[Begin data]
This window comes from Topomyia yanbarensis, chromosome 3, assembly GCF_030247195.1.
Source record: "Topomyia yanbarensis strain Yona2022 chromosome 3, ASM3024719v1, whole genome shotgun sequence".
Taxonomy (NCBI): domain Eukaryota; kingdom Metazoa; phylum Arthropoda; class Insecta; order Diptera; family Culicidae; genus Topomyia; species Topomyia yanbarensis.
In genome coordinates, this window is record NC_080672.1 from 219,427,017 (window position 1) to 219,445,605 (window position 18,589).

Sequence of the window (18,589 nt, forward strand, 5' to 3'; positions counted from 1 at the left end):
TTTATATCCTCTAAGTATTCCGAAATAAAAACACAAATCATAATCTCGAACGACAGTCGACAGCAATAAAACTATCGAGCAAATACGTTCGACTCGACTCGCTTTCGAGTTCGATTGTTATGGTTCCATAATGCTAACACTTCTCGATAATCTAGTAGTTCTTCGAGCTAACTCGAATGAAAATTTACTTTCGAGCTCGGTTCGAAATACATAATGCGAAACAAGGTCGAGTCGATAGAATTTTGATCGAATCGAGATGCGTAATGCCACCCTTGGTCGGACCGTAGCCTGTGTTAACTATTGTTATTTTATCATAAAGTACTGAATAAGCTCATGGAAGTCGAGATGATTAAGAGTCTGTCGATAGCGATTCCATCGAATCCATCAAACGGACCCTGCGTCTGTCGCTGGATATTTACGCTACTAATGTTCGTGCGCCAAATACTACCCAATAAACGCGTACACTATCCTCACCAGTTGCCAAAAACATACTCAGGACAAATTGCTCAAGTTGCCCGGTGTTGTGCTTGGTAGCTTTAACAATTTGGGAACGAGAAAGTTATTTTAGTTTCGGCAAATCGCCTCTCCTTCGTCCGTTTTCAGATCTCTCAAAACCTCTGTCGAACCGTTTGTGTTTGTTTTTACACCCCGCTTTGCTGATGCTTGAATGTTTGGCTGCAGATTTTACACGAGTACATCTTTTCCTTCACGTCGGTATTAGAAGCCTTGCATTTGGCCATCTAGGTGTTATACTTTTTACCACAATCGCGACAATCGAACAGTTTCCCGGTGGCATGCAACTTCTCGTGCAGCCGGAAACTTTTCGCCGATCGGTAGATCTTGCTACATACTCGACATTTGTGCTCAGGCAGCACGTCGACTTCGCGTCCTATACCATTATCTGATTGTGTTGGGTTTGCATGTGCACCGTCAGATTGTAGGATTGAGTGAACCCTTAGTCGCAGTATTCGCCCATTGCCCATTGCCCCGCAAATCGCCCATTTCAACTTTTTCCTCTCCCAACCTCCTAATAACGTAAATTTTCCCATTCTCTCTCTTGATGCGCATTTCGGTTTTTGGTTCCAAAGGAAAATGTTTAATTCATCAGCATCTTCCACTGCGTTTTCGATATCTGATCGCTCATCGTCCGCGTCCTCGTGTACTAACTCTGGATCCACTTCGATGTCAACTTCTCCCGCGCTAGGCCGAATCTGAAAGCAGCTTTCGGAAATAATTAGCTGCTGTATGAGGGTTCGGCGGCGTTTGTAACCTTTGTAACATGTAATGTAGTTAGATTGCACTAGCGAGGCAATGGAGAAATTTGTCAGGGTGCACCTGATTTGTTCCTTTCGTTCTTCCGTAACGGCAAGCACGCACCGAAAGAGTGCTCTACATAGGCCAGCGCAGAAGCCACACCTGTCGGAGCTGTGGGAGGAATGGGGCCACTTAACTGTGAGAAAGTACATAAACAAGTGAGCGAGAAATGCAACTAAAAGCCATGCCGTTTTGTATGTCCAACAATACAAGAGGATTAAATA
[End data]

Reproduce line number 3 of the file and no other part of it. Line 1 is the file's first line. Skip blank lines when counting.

Taxonomy (NCBI): domain Eukaryota; kingdom Metazoa; phylum Arthropoda; class Insecta; order Diptera; family Culicidae; genus Topomyia; species Topomyia yanbarensis.